In this blog, I try to mostly keep myself reasonably well out of things. There’s a number of archery blogs out there there about ‘my progress as an archer’, many of which I enjoy. But I always wanted The Infinite Curve to be more about the professional, international sport side of things rather than either a personal blog or markedly about archery equipment. This post is going to be a bit different.
I took up recurve about seven years ago, after attending a have-a-go session at a stag do in London. I still remember that day; the slightly chilly community hall, the Samicks in their rack, the deep satisfaction of hitting the boss, the incredible annoyance of having to stop. I think I phoned and booked a beginners course the next day, and joined a wonderful archery club in London shortly after, which has provided me with years of great times and great friends.
I’m sure many of you have had the same joy, that burst of enthusiasm, going headlong into something new, and perhaps, afterwards, the fading of the fun, the waning. When you plateau and realise that to carry on improving is going to take a vast amount of work, involving unlearning and learning and dealing with your brain screaming at you that “you’re terrible”.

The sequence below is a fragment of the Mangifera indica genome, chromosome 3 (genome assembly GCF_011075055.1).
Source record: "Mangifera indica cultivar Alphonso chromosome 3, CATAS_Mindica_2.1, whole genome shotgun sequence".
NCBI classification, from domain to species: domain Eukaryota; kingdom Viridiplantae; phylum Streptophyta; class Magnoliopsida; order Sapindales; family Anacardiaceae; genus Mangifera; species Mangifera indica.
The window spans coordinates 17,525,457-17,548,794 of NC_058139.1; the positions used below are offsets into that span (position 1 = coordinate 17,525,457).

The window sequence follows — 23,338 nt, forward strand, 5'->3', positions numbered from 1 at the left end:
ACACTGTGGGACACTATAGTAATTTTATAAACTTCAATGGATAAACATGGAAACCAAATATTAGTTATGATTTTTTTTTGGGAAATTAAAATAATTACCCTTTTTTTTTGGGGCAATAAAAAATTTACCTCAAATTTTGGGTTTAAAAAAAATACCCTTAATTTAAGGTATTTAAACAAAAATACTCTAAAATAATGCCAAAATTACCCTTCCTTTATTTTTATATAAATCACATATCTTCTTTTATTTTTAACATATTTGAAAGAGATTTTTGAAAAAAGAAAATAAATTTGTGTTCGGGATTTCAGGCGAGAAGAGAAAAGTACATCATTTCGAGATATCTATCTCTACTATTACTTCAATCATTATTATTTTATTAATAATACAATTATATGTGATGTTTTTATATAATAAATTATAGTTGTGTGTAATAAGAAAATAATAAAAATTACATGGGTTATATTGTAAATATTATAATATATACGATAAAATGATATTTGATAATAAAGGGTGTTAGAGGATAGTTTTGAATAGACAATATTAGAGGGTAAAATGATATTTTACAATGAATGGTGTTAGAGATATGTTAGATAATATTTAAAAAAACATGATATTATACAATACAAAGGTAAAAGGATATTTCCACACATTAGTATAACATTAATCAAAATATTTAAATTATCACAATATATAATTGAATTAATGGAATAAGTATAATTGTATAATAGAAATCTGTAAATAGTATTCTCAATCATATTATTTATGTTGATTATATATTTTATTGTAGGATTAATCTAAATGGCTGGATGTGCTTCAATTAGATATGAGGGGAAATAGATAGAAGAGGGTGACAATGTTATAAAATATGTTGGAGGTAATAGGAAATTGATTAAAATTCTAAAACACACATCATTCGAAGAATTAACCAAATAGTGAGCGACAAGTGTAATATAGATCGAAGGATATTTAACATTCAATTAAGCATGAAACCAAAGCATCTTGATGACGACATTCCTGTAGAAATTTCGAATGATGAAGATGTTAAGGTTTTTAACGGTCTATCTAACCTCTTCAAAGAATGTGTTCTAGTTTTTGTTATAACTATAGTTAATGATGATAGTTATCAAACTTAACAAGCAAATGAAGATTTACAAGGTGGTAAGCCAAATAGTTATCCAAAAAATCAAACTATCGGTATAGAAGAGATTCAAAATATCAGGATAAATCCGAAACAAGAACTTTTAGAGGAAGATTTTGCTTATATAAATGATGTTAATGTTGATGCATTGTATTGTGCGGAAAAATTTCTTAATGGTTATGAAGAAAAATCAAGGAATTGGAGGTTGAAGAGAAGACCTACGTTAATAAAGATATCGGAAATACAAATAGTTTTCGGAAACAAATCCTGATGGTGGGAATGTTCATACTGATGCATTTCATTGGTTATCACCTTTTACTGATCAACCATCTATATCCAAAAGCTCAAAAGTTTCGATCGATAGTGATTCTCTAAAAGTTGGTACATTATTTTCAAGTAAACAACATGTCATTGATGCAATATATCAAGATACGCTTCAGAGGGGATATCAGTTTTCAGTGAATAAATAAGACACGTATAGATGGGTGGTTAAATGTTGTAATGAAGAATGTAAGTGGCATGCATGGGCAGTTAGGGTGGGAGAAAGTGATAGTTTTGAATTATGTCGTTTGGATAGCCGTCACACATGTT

So in the last few years, I’ve gradually been writing about archery more than actually doing it, and the last two years has mostly seen the kit bag in the cupboard; life has got in the way. The occasional times I’ve turned up to the weekend club meets have been met with choruses of ‘hello stranger!’ and other, less printable jokes. I’ve been a writer, not an archer, and shooting has been a scrappy, inconsistent struggle with the bow. Which of course, puts you off going again. I don’t have any excuses. Life moved on of course, and I moved in with my partner, got a new job, got lazier and started preferring Saturday mornings in bed with the newspaper.
So when World Archery invited me to Lausanne with the non-negotiable proviso that “you have to shoot”, it made me gulp a bit. The Lausanne Archery Classic was the inaugural tournament in the amazing new Excellence Centre, and would feature a handful of elite-of-the-elite international talent and several dozen of the best Swiss and French archers. And then me. Who has shot perhaps twelve times in the last two years. Hey! That sounds fun!
I spent the last couple of weeks before leaving for Switzerland almost every night at Archery Fit in Greenwich, in London (will post more about this incredible place later this month). The coaching has been strong, but they pretty much had to start me from zero. They’ve worked hard, and given me a firm base to work from. I put some effort in, but needless to say you can’t become an archer (again) in a fortnight. I have a basic shot, and just enough strength to handle the weight for sixty arrows, but that’s it.